The others shouted their approval of this news and Gogs clapped his hands excitedly. “Great!” he yelled.

It was not uncommon for the boys to arrive home late for tea after their cricket matches, but today was an exception. Just after half-past three, Bunny suggested that they finish and go along to his house to see whether the new shed was in place. When they arrived they walked around the house into the garden at the rear. They were delighted to see the bright new shed entirely covering the large hole they had dug. All that was visible of it was just over a metre of the passage showing at the side of the shed.

“Come on in boys,” said Bunny leading them into the new building. “I’ve got something to show you.” He led the way to a corner at the back of the shed and held up a rectangle of wood made of two planks battened together underneath.

“What’s that for?” asked the puzzled Gogs

“Trap door to fit over our passage entrance,” replied Bunny triumphantly. “One of the men who put the shed up made it for me dinner time.”

“Good old Bunny!” exclaimed Titch. “Will it fit?”

“Yep! Come outside and I’ll show you.” He led the way to the side of the shed and placed the square of wood over the entrance to the passage. The workman had recessed the edges of the hole a few centimetres so that the wood was a perfect fit. The top was exactly level with the ground.

“Wow! That’s smashing!” gasped Miff as Bunny walked to and fro over the wood to demonstrate its strength.

“Great work!” agreed Smudgie.

“Come on boys. Let’s go down inside our new headquarters,” suggested Titch. The others needed no second bidding and a minute or two later all five members of the Pontyrabad Secret Society were standing in the semi-darkness of their underground room, blinking as their eyes grew accustomed to the dim light.

“The only trouble with it,” stated Bunny, “is that it’s a bit dark. The only light is coming from the gap at the side of the shed.” Although their eyes were by now becoming a little more accustomed to the gloom, the others were forced to agree.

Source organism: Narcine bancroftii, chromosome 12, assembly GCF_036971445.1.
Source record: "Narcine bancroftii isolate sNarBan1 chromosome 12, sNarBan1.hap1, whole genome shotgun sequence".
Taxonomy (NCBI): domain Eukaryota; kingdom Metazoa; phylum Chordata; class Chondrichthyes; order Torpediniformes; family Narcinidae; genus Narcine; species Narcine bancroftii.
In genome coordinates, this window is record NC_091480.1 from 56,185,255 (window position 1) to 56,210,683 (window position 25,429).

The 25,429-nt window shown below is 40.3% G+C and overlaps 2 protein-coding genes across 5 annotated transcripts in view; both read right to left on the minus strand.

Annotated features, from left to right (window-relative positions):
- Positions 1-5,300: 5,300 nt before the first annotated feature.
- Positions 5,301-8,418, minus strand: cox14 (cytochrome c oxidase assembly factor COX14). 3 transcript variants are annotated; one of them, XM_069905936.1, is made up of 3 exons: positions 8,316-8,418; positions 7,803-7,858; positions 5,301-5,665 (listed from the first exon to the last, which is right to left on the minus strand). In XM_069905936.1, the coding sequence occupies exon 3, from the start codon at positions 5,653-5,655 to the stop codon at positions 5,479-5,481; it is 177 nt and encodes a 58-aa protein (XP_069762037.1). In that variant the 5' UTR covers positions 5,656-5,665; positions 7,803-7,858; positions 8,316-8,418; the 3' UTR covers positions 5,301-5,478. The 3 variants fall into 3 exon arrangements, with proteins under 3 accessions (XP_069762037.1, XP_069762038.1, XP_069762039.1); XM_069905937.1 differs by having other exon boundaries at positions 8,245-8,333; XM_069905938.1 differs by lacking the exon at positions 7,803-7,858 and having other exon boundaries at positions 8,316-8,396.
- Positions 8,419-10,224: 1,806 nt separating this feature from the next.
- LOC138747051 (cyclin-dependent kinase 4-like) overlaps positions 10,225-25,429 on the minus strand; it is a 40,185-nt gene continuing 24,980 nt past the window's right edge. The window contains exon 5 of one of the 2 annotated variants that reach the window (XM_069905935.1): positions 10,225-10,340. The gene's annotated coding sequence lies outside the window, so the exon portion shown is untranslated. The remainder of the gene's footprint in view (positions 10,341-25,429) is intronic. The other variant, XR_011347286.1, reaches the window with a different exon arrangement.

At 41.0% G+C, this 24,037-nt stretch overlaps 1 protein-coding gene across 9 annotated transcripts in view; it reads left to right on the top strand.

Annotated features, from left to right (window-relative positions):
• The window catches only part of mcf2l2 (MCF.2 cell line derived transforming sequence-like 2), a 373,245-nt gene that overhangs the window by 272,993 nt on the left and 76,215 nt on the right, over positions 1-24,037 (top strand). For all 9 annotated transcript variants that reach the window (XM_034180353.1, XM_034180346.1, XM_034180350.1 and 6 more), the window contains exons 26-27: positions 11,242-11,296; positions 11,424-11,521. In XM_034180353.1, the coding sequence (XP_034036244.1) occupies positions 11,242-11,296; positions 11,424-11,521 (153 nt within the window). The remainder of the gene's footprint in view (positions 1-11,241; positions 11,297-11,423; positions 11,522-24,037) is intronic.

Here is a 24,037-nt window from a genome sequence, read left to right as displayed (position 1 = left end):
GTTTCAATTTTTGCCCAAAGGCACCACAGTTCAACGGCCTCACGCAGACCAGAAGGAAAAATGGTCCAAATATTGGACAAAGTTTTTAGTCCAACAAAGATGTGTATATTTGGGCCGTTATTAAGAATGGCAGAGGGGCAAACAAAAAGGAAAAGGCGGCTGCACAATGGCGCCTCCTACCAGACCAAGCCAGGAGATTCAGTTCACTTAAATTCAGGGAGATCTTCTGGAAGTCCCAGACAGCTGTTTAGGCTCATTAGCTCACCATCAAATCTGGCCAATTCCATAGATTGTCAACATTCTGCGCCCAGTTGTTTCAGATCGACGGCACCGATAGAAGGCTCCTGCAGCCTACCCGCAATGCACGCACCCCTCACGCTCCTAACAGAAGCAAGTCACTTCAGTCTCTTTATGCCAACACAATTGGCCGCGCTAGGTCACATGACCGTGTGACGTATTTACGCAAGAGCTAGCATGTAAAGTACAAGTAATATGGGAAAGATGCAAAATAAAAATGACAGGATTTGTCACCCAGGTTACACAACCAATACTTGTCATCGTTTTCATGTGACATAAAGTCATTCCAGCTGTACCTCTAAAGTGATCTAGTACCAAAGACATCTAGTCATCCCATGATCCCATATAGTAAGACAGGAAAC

“Yes, and we’ll need a few things to sit on,” added Smudgie.

“Oh, I forgot to tell you,” said Bunny, “I’ve collected a few boxes and things and a camp stool from the house and my Dad says we can keep them down here. If a few of us go and get them we can hand them down now.”

While collecting their crude furniture, Bunny asked his father whether there was any way they could put some light in the room. His father took him into the garage and they emerged with an old paraffin lamp. It was dirty but in good condition and there was still some paraffin in it. They took some time lighting it but eventually got it going and took it  down to their headquarters. They were all delighted with this despite the rather unpleasant smell it gave off.

The boys sitting in the lamp light

    “I expect a good many secret societies have smelly lamps like this if they meet in caves and things,” stated Miff.

“Come on then boys. Let’s all sit down and start our meeting,” said Titch in a voice of authority. seating himself on the camp stool. Miff and Gogs sat on a plank resting between two bricks and Bunny and Smudgie were mounted  on an old apple box. In the centre of the room they arranged a long orange box, not strong enough to sit on but which served admirably as a table. Bunny produced his secretary’s notebook and a pencil which he placed on the improvised table.

“I’m ready, Chief,” he said. “Let’s start.”

“Me too Chief,” added Gogs quickly feeling rather disappointed that he hadn’t been the first member to address Titch by his proper title.

Titch glanced around at the other four. “First of all,” he began, “we must remember that the main aim of our society is to investigate those men. I think we should draw up a plan of campaign now.”

“What’s that?” enquired the enthusiastic Gogs with some relish.

“What I mean is, we must think of a way of getting more evidence about what those men are doing,” resumed Titch. “I don’t know what you others think about it, but, as far as I can see, there’s only one way to do it.”

“How?” asked Gogs eagerly jumping up excitedly, only to duck very quickly when he realised how near his head was to the floor of the shed above.

“We must keep watch on the old abbey every night,” stated Titch.

“Wow! Every night?” exploded Bunny.

“That’s a tall order Chief,” cried Smudgie. That means we won’t be able to play any more cricket, or go bathing or . . .”